Complications during pregnancy can predict future heart disease risk
February 9, 2015
High blood pressure, diabetes, and other conditions increase a person’s risk for developing heart disease. We’ve known that for quite a while now.
But what if we could find out whether a person is likely to develop those conditions before they exist?
Research has shown that what a woman experiences during pregnancy can help doctors make that prediction. After comparing the heart attack and stroke rates of women who had a pregnancy complication to those who did not, researchers have discovered that women who develop a complication during pregnancy have a higher risk of developing heart disease.
This is an important discovery on multiple levels:
- Pregnancy can act as a “crystal ball” to help doctors assess a woman’s future heart disease risk.
- Doctors have a unique opportunity to identify and help these patients earlier in their lives.
Overall, the researchers found that the risk of future heart disease doubles for women who have had complications during pregnancy.
How pregnancy can act as a ‘crystal ball’
Women go through a lot changes during pregnancy, including some that can stress the heart and cardiovascular system. Problems that occur due to this stress can give us insight to an underlying vulnerability to cardiovascular disease.
About 5 percent of women develop high blood pressure as a result of pregnancy. The same is true for gestational diabetes and preeclampsia. Usually these conditions go away after the pregnancy.
Some of the conditions during pregnancy that can provide clues about future heart disease risk include:
- Preeclampsia: Women who have preeclampsia are four times as likely to develop high blood pressure and twice as likely to develop heart disease or have a stroke in the future.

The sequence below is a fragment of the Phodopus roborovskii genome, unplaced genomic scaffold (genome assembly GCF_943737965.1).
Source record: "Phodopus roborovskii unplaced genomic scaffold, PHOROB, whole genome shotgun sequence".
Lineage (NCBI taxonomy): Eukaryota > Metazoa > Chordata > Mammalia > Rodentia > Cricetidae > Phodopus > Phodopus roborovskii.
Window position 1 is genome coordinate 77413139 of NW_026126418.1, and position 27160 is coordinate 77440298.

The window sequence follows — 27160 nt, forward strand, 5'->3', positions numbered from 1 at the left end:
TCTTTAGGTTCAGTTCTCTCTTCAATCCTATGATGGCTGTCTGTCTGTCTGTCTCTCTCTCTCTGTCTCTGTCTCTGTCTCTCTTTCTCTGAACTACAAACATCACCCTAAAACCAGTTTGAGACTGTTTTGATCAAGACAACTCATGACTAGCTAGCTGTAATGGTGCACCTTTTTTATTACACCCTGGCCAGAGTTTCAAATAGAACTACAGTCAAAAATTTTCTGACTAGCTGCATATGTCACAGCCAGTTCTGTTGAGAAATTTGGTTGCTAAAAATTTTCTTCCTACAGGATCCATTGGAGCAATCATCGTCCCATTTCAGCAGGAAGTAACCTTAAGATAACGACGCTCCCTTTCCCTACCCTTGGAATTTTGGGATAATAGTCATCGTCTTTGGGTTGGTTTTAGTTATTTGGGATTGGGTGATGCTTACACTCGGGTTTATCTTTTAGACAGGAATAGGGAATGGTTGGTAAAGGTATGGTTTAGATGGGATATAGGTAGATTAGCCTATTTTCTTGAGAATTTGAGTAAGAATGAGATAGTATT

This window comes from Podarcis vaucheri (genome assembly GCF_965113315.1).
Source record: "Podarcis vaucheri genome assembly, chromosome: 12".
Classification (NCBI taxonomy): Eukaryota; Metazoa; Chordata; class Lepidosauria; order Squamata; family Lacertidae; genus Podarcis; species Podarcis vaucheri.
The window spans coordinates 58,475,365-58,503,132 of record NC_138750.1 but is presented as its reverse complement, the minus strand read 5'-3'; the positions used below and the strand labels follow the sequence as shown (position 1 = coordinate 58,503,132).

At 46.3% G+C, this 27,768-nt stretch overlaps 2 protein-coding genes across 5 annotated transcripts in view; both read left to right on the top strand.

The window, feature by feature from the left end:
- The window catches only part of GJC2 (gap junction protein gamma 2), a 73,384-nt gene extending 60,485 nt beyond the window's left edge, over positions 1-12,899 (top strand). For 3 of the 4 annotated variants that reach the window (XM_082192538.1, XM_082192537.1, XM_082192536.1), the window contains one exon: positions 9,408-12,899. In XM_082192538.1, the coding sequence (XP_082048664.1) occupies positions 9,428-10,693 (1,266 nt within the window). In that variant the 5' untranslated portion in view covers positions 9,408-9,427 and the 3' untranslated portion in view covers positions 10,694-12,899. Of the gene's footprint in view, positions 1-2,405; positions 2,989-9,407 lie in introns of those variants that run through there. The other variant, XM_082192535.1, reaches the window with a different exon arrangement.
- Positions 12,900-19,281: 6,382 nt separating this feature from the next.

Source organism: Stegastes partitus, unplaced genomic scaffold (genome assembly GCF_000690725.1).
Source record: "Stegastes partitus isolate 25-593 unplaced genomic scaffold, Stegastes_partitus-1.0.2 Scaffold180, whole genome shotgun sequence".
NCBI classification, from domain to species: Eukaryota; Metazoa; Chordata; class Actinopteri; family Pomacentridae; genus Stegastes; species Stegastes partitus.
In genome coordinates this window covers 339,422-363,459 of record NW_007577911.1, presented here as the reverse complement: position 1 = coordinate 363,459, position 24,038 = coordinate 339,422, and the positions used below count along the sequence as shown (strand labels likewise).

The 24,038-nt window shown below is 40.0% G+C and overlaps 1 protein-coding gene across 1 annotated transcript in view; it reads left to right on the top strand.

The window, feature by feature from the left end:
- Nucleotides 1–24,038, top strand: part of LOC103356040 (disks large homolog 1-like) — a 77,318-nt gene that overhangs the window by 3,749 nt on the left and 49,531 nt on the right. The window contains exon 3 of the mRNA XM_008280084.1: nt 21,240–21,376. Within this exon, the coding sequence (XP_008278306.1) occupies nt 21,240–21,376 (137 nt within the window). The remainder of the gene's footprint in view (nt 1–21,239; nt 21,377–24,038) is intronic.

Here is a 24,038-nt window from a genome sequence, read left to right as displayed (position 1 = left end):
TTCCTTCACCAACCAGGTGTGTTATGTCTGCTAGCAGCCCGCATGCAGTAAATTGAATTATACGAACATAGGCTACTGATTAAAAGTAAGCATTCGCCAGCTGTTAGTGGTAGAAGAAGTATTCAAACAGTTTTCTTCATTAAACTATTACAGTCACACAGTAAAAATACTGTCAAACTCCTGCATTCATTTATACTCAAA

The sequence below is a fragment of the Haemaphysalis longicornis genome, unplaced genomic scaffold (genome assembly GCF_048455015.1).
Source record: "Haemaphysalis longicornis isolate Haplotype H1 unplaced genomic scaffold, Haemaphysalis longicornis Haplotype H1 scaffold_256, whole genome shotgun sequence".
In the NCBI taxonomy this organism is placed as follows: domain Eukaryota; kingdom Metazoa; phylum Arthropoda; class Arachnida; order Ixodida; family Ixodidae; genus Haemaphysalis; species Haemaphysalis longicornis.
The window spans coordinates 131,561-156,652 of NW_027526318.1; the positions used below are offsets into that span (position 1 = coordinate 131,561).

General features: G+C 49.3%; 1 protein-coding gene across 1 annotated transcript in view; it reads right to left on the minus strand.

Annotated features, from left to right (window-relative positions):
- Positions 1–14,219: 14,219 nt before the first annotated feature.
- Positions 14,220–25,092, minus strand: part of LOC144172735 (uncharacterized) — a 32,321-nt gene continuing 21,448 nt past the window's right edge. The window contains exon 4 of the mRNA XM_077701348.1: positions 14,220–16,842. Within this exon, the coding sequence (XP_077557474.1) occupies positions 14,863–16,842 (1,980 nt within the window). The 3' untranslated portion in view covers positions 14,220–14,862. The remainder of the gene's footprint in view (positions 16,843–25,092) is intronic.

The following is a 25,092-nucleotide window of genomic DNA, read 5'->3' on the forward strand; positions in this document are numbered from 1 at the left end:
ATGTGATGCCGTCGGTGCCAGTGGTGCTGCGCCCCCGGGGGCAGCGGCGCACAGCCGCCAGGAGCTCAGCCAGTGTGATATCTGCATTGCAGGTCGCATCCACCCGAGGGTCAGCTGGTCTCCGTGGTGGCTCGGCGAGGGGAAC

- Gestational diabetes: About half of the women who experience gestational diabetes will develop type 2 diabetes within 10 years.
- Pre-term delivery: Mothers who deliver before 37 weeks are at least twice as likely to develop heart disease in the future.
Research likewise suggests that gestational hypertension (high blood pressure) also increases the risk of heart disease. And there are some indications that babies with lower birth weights – less than the 10th percentile – also are at increased risk of future heart disease, as are their mothers.
We believe these conditions are additive, meaning that if you have two complications during pregnancy and both increase your risk by twofold, your total risk increase is fourfold.
Doctors can use this valuable information to work with patients on their risk factors. Usually this involves making lifestyle changes to lead a healthier life.
What a patient can do
If you have developed high blood pressure, diabetes, or any other complication during pregnancy, we recommend talking to your doctor. Some questions you could ask include:
- Am I at an increased risk of heart disease because of my pregnancy complication?
- Should I see a cardiologist or any other specialized doctor?
- What risk factors should I be concerned about, and what can I do about them?
Heart disease is the No. 1 killer of women in the United States. It’s rare for doctors to have the ability to determine if a woman is high-risk so early in her life. This new information could help us improve and extend the lives of many women.